The city of Tokyo is one where innovation meets tradition. Tokyo is known for its historic shrines and temples, and performing arts such as Noh, Kabuki and Rakugo, which have been enjoyed for centuries. Its major venues which celebrate Japanese cultural traditions include the Kabukiza Theatre, the National Noh Theatre and the Kokugikan Hall. Meanwhile Tokyo is renowned for new trends in fashion, music, art, technology and animation, and as a cultural centre for creators in Japan and beyond. Social media tools originating in Tokyo, such as LINE, have spread throughout Japan and the world. Niconico, Japan’s largest video social website has over 50 million registered members. The Niconico Chokaigi festival, which allows members to connect in person, has been attended by over 15 million people. As well as being an international cultural hub, Tokyo’s identity encompasses many local identities including neighbourhoods such as Asakusa, Akihabara, Harajuku and Shibuya which have distinctive cultural characteristics.
One of the greatest challenges facing modern Tokyo is a declining birth rate combined with an ageing population. In 2020, Tokyo will host the Olympic and Paralympic Games, and there is a need to balance leaving a legacy for future generations with addressing the growing needs of an ageing society. The Tokyo Vision, the City’s long term cultural plan for the coming years, aims to use the Games to promote Japanese art and culture around the world. Many of Tokyo’s cultural venues built during the economic boom of the 1980s and 1990s are now in need of renovation, and this also needs to be balanced against competing financial priorities. Multilingual signs are being prepared for the city’s museums and cultural facilities, to help foreign visitors to the Olympic Games. This represents a significant logistical challenge for the City. Deciding how many languages should be included in these signs is always difficult and each cultural facility is trying to find their own solution with respect to the amount of information they want to communicate.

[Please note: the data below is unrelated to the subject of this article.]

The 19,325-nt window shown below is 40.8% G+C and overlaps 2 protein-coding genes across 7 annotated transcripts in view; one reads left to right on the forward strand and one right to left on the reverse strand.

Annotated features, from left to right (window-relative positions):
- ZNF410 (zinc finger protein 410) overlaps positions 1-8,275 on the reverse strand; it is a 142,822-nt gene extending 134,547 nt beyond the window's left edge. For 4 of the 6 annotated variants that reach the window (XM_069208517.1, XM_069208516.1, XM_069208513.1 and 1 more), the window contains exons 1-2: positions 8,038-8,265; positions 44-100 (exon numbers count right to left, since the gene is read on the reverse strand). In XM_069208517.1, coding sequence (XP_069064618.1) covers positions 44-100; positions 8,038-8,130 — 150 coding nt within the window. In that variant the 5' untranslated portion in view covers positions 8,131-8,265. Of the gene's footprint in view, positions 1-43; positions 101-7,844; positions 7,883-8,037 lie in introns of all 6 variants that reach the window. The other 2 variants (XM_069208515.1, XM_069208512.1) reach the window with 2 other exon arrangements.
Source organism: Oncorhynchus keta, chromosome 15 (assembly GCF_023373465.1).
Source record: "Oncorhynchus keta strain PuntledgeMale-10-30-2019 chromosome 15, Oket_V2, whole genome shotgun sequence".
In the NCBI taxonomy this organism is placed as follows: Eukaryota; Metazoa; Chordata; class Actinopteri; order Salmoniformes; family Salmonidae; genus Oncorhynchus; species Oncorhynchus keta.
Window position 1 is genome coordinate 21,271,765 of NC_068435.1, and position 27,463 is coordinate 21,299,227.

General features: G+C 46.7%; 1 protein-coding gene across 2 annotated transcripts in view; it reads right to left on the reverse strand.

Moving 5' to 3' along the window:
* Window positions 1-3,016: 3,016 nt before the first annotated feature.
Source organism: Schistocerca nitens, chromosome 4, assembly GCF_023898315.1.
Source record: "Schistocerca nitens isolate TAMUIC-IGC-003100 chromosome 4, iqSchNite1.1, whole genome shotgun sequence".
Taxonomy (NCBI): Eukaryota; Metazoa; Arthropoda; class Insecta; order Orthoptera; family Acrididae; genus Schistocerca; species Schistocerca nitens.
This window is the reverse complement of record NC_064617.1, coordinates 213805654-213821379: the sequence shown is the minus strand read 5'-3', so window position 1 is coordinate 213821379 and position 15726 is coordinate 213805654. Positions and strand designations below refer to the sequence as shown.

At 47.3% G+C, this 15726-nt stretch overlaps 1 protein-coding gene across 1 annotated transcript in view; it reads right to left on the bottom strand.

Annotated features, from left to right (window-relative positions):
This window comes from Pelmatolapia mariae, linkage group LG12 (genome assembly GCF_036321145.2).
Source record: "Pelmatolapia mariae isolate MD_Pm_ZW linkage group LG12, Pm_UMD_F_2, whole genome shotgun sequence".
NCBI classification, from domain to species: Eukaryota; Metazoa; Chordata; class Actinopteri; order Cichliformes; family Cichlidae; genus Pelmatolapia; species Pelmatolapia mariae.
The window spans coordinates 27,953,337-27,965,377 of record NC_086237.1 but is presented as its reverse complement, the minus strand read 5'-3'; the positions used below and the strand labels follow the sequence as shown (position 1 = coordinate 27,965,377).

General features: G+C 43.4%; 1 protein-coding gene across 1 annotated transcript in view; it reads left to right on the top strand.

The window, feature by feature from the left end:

Traditional culture remains a significant inspiration for contemporary fashion, design and architecture in Japan. Despite this, there is some concern about the decline of ancient cultural forms in the modern age. Preserving traditional culture is therefore a priority for the Tokyo Metropolitan Government, which has introduced hands-on experience programmes in traditional Japanese cultural activities such as tea ceremonies and performing arts, both to schoolchildren and foreign visitors.